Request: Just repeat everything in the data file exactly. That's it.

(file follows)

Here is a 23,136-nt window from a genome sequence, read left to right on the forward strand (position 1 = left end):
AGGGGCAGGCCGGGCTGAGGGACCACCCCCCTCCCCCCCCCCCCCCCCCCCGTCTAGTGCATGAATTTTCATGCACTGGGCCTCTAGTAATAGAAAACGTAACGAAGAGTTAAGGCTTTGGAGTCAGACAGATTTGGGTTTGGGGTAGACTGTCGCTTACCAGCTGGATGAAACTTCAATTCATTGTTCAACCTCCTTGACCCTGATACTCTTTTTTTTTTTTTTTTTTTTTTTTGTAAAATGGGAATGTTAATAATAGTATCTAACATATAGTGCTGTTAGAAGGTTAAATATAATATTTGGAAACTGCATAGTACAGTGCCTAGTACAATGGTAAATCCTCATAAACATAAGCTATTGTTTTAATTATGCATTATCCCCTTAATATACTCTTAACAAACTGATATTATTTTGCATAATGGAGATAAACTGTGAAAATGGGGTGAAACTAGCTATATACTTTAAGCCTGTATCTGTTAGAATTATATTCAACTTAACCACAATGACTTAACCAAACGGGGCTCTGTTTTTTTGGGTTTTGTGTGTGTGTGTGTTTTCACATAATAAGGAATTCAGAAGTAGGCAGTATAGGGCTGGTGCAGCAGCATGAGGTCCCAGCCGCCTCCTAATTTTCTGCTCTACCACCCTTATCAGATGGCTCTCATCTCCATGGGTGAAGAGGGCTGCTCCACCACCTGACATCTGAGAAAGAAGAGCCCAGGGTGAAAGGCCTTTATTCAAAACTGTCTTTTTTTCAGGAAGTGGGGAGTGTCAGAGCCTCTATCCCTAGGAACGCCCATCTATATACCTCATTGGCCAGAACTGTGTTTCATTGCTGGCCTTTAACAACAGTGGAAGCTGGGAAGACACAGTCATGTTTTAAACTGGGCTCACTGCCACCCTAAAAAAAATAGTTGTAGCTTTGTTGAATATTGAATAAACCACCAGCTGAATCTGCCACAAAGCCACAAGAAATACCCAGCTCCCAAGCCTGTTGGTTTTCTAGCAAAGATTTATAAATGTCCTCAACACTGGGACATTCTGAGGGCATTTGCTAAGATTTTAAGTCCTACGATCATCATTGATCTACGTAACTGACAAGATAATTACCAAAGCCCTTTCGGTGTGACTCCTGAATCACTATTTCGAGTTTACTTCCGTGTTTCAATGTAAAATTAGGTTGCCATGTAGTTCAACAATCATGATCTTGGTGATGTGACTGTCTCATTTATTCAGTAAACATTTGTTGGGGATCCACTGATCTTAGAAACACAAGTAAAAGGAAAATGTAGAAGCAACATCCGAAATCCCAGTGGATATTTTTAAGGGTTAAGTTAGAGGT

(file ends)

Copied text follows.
Here is a 23,136-nt window from a genome sequence, read left to right on the forward strand (position 1 = left end):
AGGGGCAGGCCGGGCTGAGGGACCACCCCCCTCCCCCCCCCCCCCCCCCCCGTCTAGTGCATGAATTTTCATGCACTGGGCCTCTAGTAATAGAAAACGTAACGAAGAGTTAAGGCTTTGGAGTCAGACAGATTTGGGTTTGGGGTAGACTGTCGCTTACCAGCTGGATGAAACTTCAATTCATTGTTCAACCTCCTTGACCCTGATACTCTTTTTTTTTTTTTTTTTTTTTTTTGTAAAATGGGAATGTTAATAATAGTATCTAACATATAGTGCTGTTAGAAGGTTAAATATAATATTTGGAAACTGCATAGTACAGTGCCTAGTACAATGGTAAATCCTCATAAACATAAGCTATTGTTTTAATTATGCATTATCCCCTTAATATACTCTTAACAAACTGATATTATTTTGCATAATGGAGATAAACTGTGAAAATGGGGTGAAACTAGCTATATACTTTAAGCCTGTATCTGTTAGAATTATATTCAACTTAACCACAATGACTTAACCAAACGGGGCTCTGTTTTTTTGGGTTTTGTGTGTGTGTGTGTTTTCACATAATAAGGAATTCAGAAGTAGGCAGTATAGGGCTGGTGCAGCAGCATGAGGTCCCAGCCGCCTCCTAATTTTCTGCTCTACCACCCTTATCAGATGGCTCTCATCTCCATGGGTGAAGAGGGCTGCTCCACCACCTGACATCTGAGAAAGAAGAGCCCAGGGTGAAAGGCCTTTATTCAAAACTGTCTTTTTTTCAGGAAGTGGGGAGTGTCAGAGCCTCTATCCCTAGGAACGCCCATCTATATACCTCATTGGCCAGAACTGTGTTTCATTGCTGGCCTTTAACAACAGTGGAAGCTGGGAAGACACAGTCATGTTTTAAACTGGGCTCACTGCCACCCTAAAAAAAATAGTTGTAGCTTTGTTGAATATTGAATAAACCACCAGCTGAATCTGCCACAAAGCCACAAGAAATACCCAGCTCCCAAGCCTGTTGGTTTTCTAGCAAAGATTTATAAATGTCCTCAACACTGGGACATTCTGAGGGCATTTGCTAAGATTTTAAGTCCTACGATCATCATTGATCTACGTAACTGACAAGATAATTACCAAAGCCCTTTCGGTGTGACTCCTGAATCACTATTTCGAGTTTACTTCCGTGTTTCAATGTAAAATTAGGTTGCCATGTAGTTCAACAATCATGATCTTGGTGATGTGACTGTCTCATTTATTCAGTAAACATTTGTTGGGGATCCACTGATCTTAGAAACACAAGTAAAAGGAAAATGTAGAAGCAACATCCGAAATCCCAGTGGATATTTTTAAGGGTTAAGTTAGAGGT